Are the Tiffany Books "Children's Books?"

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Jul 25, 2008
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#1
Terry has written a number of books that are classified as "children's" usually because the major character is a young person, or an animal, or teney-tiney or the like.

As a possible point of discussion - while I think that the Tiffany books can certainly be read by children (or at least by youngsters who read well enough to manage it on their own)--I think that it's a mistake to classify them as "children's books". This seems to me to be like classifying Tom Sawyer, or Oliver Twist (to name a couple of classic books) children's books because the major character and/or narrator is a child. But both of them are, like Pratchett's Tiffany series--far more than even a "coming of age book."

I think that some of the most fun book, but with serious underpinings are these books about Tiffany--her finding out that she's a witch, and learning her craft. Actually, I think they should be classified with the other Witch books that Terry has written.

What do the rest of you think?
(I hate polls--they never have the answer I want to give--so just let us hear from you.)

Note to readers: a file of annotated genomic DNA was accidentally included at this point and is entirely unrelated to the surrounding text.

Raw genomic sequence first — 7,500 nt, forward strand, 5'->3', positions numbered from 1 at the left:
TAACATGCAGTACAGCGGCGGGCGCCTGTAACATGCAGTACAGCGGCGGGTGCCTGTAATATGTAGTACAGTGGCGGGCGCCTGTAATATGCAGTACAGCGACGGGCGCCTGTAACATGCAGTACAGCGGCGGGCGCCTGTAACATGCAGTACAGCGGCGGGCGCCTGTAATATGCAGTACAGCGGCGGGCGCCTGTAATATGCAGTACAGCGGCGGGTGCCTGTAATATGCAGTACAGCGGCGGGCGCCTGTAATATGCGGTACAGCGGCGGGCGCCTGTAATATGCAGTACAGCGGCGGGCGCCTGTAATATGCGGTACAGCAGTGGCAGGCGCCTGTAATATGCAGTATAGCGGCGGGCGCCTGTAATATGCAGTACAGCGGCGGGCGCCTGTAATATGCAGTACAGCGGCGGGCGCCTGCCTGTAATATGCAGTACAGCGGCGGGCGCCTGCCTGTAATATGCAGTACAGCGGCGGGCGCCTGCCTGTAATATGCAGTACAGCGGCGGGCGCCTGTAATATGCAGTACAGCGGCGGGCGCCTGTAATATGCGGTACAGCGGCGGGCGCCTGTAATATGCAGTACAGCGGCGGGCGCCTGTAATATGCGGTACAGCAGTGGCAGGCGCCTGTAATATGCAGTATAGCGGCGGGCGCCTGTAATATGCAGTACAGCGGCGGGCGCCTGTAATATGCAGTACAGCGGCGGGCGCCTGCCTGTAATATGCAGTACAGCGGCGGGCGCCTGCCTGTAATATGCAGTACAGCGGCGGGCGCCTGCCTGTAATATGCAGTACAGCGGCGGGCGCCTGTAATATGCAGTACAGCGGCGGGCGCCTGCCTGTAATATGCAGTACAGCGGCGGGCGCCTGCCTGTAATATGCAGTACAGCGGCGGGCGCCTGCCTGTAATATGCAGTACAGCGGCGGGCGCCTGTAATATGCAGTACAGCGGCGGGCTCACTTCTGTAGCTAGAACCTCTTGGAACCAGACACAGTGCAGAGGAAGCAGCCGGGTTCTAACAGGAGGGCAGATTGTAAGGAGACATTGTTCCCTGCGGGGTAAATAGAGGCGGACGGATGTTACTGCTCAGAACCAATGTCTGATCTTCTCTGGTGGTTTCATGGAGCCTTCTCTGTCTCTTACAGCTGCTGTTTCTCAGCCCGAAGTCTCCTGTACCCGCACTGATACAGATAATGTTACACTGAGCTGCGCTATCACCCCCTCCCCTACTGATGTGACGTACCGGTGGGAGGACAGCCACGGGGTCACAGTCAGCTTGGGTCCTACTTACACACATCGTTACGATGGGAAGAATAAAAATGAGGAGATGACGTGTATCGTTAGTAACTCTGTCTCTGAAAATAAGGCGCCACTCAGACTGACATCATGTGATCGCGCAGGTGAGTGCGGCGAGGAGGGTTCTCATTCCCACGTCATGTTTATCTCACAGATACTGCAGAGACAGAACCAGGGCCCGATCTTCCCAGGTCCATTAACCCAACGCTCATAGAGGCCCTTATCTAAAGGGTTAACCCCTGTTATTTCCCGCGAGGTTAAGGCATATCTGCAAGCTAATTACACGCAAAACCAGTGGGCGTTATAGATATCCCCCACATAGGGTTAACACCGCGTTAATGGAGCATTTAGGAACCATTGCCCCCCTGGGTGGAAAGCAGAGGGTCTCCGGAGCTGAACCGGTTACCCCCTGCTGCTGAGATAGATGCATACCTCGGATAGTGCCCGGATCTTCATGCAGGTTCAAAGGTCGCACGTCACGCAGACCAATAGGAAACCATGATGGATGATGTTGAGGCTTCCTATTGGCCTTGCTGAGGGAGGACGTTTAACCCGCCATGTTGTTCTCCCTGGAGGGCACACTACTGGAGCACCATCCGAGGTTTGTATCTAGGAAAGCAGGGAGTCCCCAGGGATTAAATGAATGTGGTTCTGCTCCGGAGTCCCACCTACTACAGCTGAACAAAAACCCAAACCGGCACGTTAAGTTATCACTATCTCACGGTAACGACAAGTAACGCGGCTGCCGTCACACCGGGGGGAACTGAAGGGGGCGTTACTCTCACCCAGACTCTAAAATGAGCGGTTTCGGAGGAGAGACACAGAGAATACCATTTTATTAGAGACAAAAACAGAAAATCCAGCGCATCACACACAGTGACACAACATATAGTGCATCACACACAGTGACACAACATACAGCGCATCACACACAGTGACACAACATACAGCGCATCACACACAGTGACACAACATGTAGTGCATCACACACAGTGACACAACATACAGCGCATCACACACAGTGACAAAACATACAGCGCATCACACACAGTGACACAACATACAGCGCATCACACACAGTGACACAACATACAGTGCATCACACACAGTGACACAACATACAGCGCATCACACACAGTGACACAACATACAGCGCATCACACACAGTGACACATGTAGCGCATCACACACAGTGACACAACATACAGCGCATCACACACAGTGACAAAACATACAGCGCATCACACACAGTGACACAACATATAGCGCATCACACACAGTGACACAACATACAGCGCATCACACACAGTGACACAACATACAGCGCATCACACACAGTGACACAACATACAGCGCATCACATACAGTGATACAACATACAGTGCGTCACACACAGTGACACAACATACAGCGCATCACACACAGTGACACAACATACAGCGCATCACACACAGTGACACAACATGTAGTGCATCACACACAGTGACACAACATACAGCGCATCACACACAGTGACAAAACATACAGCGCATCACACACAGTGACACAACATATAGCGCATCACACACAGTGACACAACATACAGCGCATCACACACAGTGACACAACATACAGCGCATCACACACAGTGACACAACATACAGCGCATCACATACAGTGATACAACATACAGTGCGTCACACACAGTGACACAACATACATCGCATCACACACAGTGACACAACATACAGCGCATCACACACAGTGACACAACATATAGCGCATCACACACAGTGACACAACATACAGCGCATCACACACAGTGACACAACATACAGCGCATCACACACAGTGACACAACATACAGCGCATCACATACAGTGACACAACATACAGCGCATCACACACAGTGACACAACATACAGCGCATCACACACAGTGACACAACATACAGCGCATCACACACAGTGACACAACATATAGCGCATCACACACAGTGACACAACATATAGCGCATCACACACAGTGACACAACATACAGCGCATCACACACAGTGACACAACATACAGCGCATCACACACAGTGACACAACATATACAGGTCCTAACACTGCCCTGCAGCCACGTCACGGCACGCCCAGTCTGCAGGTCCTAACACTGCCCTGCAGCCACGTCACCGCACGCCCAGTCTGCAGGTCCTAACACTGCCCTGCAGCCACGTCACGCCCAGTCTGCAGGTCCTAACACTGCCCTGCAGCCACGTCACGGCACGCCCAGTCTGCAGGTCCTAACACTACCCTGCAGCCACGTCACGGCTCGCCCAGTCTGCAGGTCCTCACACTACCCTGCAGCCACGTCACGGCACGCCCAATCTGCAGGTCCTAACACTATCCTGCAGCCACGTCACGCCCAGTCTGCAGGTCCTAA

:)
 

Jason

Special Constable
Jul 10, 2008
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discworldmonthly.co.uk
#2
I think the main difference between Terry's children books and his adult ones is his use of language.

In his children's books I think the language feels more structured, thought out and concise, whereas he is willing to take more shortcuts or liberties with the language in the adults books - such as light swearing, leaving out who is talking in the conversations and more use of puns. Terry does use puns in the childrens books but I think they are more subtle - he never actually mentions the yellow sick toad directly for example - he just leaves you to work it out.

The other obvious change is the use of chapters - I am not sure if this was Terry choice or instance of the publishers. Personally most of the time it doesn't worry me if a book has chapters or not but with some other authors I find the chapters are just too convenient way of breaking books into sizeable chunks - whether the story wants it or not.

I think an important things is that Terry doesn't patronise the young reader in his children novels so that they still feel part of the Discworld Canon. I think that the differences are subtle and that Terry is still just writing down what he sees in his imagination - he just crosses a few more t's and dots a few more i's.
 

Tonyblack

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City Watch
Jul 25, 2008
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#3
I think you make a good point about the language Jason, but what sets the books slightly apart (and only slightly) from the so-called 'adult' books is that they deal with issues that a child might experience: responsibilty for ones actions, being an outsider, and dealing with feelings for other people. These are all things that we deal with as adults, but they start in childhood and are often more difficult to deal with then.